Any plans ?
I am forever dissatisfied with the means of visual language. In my opinion, the woman’s body offers the biggest range of picture creations. We can say everything poetically, it’s a real challenge. I still continue my drawing series. I also have some series of collage projects staging characters like Wagner or Sigmund Freud combined in my drawings. Maybe one day I’ll actualize my dream, to produce an autobiographical and paradoxical photo-novel. Concerning photography, I am carrying out a project: Erotic Still Life. I am also exhibiting a series of drawings at the Fôret Verte gallery, Guénégaud Street, in the 6th arrondissement of Paris and at the Schwab gallery, rue Quincampoix in Paris also.

FREE TALK

 

 



How would you define photopainting ?
I am originally a painter. In soviet Ukraine, where I grew up, all the Fine Arts students, received mandatorily an academic training in drawing, painting and composition. Since 2005, all my projects consist in building voluntarily a series of composite photo paintings. Each picture is composed from multiple independent elements which I voluntarily put together in order to define a scenic composition. This process is probably comparable to the Neo-happenings (collective improvisation very fashionable in the 60s).

When we read that you are the creator of photo-painting, what comes to your mind ?
I started with the assumption: “art doesn’t imitates nature, nature imitates art” ( O.Wilde). I am looking for an environment, sometimes structured and mechanic, sometimes overloaded and organic (there are no innocent choices) - these are the contradictory patterns of my mental theater. Ideas materialize, hatch in a sum of tension, fitting the initial idea. My digital phantasmagories are more of a baroque allegory ( almost polytheist), which projects a vision of a misleading subjectivism, eminently pictorial. I often dream about Allegory, this antithesis of art, this “aesthetic aberration” is constantly accused of venturing to a no-go area: contemporary Art. It appeared as a response to a feeling of despair, opposed to aesthetics, philosophy, moral and even to the traditional mystical movements. In fact, Allegory represents the space between the present and an unalterable past, a mirror investigation on modern fascination for mystical subjects… Everything but a frivolous or stupid behavior.

How did you become an academician ?
My father worked for Khrushchev’s administration (who was at the time the First Secretary of the communist party in Ukraine). From time to time, all the gang crammed together in our apartment to stuff their stomach. During a diner washed down with alcohol, the family legend says that when Khrushchev asked: “Anton, what would you like to do later in life?”, I answered with my five years of age’s naivety: “ I want to become a fisherman.” Khrushchev then replied: “In reality, there are two noble titles: the Field Marshall (5-star General in the US) and the academician. The rest is shit.” Growing up, I became disappointed with fishing. Thus in 2009 I yield to the insistent proposals of my academician friends to take part in their circle. I had to get 75% of the votes and I got 100% (they were probably not quite awake).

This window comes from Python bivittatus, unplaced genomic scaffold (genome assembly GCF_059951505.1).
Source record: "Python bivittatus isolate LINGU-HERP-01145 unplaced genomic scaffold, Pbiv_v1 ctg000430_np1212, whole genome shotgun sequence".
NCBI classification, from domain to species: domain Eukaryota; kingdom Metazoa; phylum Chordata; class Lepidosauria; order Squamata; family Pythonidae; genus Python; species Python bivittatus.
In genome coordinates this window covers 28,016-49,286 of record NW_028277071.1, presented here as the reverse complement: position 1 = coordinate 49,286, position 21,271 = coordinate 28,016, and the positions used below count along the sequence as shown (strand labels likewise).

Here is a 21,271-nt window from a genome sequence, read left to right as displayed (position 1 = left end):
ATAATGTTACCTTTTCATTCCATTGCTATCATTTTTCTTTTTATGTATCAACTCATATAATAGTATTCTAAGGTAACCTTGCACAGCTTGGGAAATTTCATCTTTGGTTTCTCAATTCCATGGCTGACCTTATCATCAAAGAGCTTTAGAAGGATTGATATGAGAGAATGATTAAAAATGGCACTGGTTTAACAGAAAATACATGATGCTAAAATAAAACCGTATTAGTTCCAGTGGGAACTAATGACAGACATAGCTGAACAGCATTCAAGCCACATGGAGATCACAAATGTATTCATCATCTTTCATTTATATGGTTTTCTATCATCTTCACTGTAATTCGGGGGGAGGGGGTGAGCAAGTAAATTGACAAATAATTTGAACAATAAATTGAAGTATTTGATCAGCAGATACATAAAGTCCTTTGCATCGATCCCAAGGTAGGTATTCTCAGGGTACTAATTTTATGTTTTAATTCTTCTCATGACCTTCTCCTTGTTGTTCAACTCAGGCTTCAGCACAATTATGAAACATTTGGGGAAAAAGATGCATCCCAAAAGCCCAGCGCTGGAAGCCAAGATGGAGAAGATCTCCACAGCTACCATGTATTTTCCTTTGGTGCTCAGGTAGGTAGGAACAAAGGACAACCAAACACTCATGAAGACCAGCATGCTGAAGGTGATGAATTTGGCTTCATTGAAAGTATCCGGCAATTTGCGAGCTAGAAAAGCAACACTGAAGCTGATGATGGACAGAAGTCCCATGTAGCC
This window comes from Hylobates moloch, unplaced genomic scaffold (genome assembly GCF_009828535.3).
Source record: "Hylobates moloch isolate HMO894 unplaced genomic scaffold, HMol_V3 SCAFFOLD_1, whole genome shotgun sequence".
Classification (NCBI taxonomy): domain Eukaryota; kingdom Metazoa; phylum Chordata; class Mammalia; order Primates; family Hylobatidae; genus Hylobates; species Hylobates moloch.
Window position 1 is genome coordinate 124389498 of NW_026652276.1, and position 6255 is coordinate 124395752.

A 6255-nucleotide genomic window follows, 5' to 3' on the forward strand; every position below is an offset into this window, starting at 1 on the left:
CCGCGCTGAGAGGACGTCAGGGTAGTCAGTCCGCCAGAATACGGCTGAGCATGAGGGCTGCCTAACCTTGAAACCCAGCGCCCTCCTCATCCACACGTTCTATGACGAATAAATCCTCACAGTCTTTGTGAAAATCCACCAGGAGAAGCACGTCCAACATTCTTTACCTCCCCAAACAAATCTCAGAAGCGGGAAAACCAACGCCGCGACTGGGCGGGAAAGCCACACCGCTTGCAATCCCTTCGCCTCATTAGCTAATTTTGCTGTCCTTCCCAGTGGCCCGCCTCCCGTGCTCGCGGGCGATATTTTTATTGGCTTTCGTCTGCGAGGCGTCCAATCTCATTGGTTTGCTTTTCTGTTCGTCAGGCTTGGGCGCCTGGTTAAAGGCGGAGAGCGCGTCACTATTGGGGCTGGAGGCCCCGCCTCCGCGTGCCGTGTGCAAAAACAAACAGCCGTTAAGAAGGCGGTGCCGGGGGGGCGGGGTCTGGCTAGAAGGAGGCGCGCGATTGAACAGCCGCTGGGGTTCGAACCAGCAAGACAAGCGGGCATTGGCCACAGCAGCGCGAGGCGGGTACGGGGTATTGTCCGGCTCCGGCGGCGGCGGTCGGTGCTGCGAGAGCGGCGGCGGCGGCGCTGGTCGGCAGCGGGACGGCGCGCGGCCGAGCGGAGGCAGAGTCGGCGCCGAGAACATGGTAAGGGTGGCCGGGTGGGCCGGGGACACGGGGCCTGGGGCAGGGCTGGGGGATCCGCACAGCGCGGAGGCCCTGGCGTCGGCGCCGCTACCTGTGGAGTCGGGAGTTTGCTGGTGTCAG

The nude wasn’t a problem for them ?
Not really. In 2009 Ukraine certain transgressive projects were rather welcomed as the real stake was more about sweeping the consequences of the USSR. The Soviet artistic school was well-built but too academic and opaque. It was against contemporary research. Because in Europe, for decades, the practice of art had been dominated by certain master ideas such as freedom of expression or the pre-eminence of form. This period, associated to the neopost- modernity will open a new era of bursting forms and schools of thoughts everywhere around the world, as in Ukraine. If there is no passion for contemporary art, it is maybe because there is no need to be passionate about it. One gets more excited when it comes to Houellebecq, Jeff Koons or the last Lars Von Trier… And what if that was contemporary art? And art is also medicine, carpentry and pastry. I hope the desire of derision will spread to numerous aspects of artistic creation without sparing no prejudices or the viewers tastes.

How does the son of a Soviet apparatchik become a provocative contemporary artist?
When I was 6, by sheer accident, I won the silver medal of the world’s best drawing in Tokyo. My indifference for this honor changed completely when one of my father’s friend shouted: “Now throw away maths, physics and chemistry to the garbage! Anton is going to be a painter”. I was suddenly thrilled with this idea. Then, when I was 7, I learned that all the spoken or written sentences were limited to the sole indicative, interrogative of exclamative forms. I was really disappointed. My foreseeable career as a writer was compromised. Painting offered me a greater perspective.


In certain projects, you call yourself a “pornographer”. What does it mean ?